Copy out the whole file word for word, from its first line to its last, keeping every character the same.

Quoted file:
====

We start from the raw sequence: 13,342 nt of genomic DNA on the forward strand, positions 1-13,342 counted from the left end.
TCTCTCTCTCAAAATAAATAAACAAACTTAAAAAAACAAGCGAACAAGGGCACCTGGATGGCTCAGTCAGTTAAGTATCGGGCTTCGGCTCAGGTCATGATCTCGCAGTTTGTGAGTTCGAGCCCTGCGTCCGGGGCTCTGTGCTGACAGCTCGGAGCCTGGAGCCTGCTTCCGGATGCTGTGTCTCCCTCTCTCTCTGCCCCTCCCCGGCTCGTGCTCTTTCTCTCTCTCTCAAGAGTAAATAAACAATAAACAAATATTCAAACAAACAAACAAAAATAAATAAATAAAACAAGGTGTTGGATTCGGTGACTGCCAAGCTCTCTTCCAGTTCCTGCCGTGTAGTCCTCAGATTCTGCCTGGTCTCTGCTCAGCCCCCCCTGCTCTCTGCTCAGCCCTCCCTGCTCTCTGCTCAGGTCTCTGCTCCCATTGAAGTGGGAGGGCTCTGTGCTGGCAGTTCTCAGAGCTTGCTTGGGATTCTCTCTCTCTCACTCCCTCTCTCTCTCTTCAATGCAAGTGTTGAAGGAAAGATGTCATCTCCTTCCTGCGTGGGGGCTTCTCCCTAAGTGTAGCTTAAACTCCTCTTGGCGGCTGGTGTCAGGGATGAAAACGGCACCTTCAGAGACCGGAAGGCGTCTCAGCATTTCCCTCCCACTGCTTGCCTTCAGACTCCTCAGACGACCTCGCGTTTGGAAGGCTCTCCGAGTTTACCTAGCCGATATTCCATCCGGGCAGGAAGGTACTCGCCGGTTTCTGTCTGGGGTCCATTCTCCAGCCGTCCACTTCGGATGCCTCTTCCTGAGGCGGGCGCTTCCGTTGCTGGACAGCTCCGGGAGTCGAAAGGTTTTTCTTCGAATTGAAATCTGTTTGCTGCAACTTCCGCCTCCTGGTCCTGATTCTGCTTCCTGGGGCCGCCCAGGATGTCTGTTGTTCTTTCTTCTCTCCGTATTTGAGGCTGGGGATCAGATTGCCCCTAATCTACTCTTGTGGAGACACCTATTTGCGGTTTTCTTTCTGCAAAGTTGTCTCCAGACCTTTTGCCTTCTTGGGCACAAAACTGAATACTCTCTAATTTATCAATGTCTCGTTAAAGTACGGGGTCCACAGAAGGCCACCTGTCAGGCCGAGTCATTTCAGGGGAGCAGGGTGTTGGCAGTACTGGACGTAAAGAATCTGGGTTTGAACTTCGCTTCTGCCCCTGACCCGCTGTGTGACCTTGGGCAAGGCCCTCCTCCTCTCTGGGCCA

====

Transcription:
We start from the raw sequence: 13,342 nt of genomic DNA on the forward strand, positions 1-13,342 counted from the left end.
TCTCTCTCTCAAAATAAATAAACAAACTTAAAAAAACAAGCGAACAAGGGCACCTGGATGGCTCAGTCAGTTAAGTATCGGGCTTCGGCTCAGGTCATGATCTCGCAGTTTGTGAGTTCGAGCCCTGCGTCCGGGGCTCTGTGCTGACAGCTCGGAGCCTGGAGCCTGCTTCCGGATGCTGTGTCTCCCTCTCTCTCTGCCCCTCCCCGGCTCGTGCTCTTTCTCTCTCTCTCAAGAGTAAATAAACAATAAACAAATATTCAAACAAACAAACAAAAATAAATAAATAAAACAAGGTGTTGGATTCGGTGACTGCCAAGCTCTCTTCCAGTTCCTGCCGTGTAGTCCTCAGATTCTGCCTGGTCTCTGCTCAGCCCCCCCTGCTCTCTGCTCAGCCCTCCCTGCTCTCTGCTCAGGTCTCTGCTCCCATTGAAGTGGGAGGGCTCTGTGCTGGCAGTTCTCAGAGCTTGCTTGGGATTCTCTCTCTCTCACTCCCTCTCTCTCTCTTCAATGCAAGTGTTGAAGGAAAGATGTCATCTCCTTCCTGCGTGGGGGCTTCTCCCTAAGTGTAGCTTAAACTCCTCTTGGCGGCTGGTGTCAGGGATGAAAACGGCACCTTCAGAGACCGGAAGGCGTCTCAGCATTTCCCTCCCACTGCTTGCCTTCAGACTCCTCAGACGACCTCGCGTTTGGAAGGCTCTCCGAGTTTACCTAGCCGATATTCCATCCGGGCAGGAAGGTACTCGCCGGTTTCTGTCTGGGGTCCATTCTCCAGCCGTCCACTTCGGATGCCTCTTCCTGAGGCGGGCGCTTCCGTTGCTGGACAGCTCCGGGAGTCGAAAGGTTTTTCTTCGAATTGAAATCTGTTTGCTGCAACTTCCGCCTCCTGGTCCTGATTCTGCTTCCTGGGGCCGCCCAGGATGTCTGTTGTTCTTTCTTCTCTCCGTATTTGAGGCTGGGGATCAGATTGCCCCTAATCTACTCTTGTGGAGACACCTATTTGCGGTTTTCTTTCTGCAAAGTTGTCTCCAGACCTTTTGCCTTCTTGGGCACAAAACTGAATACTCTCTAATTTATCAATGTCTCGTTAAAGTACGGGGTCCACAGAAGGCCACCTGTCAGGCCGAGTCATTTCAGGGGAGCAGGGTGTTGGCAGTACTGGACGTAAAGAATCTGGGTTTGAACTTCGCTTCTGCCCCTGACCCGCTGTGTGACCTTGGGCAAGGCCCTCCTCCTCTCTGGGCCA